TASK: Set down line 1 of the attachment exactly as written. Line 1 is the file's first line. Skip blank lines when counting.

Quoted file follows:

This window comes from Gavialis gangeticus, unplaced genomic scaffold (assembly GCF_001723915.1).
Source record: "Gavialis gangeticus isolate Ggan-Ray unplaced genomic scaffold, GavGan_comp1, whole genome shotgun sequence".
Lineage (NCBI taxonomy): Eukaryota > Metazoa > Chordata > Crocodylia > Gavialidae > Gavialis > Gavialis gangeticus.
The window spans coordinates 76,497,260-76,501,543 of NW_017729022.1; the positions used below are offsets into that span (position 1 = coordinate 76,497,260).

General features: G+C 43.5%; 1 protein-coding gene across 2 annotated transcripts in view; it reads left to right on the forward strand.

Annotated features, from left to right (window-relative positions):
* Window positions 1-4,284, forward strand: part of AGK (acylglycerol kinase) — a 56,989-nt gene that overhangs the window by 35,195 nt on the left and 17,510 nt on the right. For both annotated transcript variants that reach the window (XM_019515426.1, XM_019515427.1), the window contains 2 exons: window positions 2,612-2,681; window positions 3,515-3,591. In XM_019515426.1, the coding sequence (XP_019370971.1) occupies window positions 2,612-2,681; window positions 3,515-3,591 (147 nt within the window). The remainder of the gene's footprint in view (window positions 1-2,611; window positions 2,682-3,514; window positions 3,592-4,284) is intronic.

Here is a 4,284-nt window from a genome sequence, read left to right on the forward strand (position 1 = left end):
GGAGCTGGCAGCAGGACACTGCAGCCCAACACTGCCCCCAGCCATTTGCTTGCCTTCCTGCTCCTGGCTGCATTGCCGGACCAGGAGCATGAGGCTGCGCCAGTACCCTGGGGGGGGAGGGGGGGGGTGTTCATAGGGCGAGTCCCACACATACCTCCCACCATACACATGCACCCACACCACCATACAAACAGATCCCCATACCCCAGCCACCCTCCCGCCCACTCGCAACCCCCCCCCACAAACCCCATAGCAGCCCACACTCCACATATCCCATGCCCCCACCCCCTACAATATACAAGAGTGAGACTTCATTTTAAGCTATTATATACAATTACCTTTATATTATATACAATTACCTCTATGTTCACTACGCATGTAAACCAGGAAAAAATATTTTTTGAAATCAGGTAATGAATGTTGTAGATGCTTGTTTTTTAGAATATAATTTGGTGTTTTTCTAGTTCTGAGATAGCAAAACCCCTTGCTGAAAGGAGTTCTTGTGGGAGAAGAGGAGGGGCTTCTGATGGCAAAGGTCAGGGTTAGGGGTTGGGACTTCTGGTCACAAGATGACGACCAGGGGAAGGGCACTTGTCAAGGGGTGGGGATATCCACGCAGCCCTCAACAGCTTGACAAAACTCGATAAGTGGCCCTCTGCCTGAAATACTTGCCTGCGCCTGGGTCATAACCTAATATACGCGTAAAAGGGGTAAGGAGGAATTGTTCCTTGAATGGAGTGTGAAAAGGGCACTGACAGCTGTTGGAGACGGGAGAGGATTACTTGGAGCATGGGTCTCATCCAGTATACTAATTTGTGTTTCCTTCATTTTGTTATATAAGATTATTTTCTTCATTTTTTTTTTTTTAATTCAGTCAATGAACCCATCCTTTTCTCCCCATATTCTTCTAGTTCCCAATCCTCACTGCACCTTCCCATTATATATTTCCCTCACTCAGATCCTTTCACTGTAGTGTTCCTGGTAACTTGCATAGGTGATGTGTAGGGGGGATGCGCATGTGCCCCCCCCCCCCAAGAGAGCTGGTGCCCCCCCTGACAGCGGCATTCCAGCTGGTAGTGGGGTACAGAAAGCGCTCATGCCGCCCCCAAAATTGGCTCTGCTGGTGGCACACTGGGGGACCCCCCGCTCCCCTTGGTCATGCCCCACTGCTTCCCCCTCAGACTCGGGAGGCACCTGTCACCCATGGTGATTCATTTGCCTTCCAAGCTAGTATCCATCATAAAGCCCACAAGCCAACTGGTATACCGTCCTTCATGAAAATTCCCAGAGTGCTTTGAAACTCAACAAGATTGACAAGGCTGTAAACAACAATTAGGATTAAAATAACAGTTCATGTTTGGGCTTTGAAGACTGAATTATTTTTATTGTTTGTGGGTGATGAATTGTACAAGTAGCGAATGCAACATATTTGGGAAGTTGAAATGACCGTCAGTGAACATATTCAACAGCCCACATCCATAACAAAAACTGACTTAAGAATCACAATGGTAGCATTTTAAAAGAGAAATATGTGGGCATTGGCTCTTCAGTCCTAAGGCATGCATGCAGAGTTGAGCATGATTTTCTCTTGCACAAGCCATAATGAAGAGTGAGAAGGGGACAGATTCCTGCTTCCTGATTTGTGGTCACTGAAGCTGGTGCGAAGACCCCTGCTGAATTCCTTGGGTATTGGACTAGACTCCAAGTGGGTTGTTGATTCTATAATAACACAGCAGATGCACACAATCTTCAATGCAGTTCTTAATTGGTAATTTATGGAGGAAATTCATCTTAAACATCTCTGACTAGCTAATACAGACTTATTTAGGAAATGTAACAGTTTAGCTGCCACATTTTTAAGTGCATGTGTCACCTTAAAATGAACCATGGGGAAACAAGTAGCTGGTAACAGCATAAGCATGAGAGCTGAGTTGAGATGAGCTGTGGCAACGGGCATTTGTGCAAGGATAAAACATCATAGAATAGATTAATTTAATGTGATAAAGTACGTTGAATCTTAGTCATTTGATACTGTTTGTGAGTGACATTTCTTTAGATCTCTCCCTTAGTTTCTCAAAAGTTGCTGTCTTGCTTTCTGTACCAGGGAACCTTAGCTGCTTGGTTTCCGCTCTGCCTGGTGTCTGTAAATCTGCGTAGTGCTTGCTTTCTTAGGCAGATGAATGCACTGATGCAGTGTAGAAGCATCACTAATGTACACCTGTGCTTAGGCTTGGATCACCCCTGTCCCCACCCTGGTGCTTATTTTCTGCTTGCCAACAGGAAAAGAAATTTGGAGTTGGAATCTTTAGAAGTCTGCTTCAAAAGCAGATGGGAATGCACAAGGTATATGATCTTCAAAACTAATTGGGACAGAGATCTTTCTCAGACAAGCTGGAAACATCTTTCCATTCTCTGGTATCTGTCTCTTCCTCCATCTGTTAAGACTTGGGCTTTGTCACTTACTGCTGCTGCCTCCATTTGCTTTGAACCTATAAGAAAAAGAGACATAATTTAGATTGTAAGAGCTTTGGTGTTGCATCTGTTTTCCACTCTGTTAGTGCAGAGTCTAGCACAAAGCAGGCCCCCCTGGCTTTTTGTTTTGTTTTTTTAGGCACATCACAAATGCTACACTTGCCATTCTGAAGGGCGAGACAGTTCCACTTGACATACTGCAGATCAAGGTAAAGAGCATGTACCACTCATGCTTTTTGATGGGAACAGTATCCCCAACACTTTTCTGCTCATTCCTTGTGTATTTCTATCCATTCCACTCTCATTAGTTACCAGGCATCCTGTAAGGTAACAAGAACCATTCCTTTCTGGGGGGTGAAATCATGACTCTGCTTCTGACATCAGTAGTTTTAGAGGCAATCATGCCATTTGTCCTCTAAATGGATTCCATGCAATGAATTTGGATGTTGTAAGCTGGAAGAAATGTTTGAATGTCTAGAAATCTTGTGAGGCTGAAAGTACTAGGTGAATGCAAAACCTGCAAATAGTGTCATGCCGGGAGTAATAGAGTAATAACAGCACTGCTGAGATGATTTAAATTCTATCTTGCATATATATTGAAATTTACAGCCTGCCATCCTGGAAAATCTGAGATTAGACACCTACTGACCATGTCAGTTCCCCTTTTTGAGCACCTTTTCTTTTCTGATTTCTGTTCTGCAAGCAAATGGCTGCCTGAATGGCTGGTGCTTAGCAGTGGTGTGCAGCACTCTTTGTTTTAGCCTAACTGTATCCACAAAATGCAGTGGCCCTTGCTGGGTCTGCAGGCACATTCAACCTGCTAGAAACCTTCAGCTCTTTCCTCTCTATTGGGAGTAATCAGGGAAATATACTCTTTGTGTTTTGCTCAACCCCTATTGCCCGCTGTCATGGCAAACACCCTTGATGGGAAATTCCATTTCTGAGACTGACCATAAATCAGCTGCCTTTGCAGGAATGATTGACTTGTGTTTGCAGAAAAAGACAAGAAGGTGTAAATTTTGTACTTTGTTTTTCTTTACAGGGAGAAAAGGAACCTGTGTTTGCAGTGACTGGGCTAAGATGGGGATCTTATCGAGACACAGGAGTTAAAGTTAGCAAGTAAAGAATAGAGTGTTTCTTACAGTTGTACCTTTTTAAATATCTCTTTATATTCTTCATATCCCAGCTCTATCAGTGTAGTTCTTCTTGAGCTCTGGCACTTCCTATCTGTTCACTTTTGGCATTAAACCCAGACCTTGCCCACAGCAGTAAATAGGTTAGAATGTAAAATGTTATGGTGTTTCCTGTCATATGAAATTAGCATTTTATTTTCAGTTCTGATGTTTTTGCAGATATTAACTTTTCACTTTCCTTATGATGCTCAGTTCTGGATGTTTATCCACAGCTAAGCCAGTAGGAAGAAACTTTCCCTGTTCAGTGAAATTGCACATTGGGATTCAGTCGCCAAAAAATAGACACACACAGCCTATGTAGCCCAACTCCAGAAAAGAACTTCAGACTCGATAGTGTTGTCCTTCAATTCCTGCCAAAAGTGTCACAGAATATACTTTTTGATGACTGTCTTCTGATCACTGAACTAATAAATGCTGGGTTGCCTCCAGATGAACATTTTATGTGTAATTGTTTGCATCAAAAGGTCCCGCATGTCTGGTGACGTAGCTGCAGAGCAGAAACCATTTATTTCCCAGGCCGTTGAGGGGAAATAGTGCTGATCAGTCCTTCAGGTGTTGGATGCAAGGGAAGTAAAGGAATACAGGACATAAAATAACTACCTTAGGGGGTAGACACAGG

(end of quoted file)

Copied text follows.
This window comes from Gavialis gangeticus, unplaced genomic scaffold (assembly GCF_001723915.1).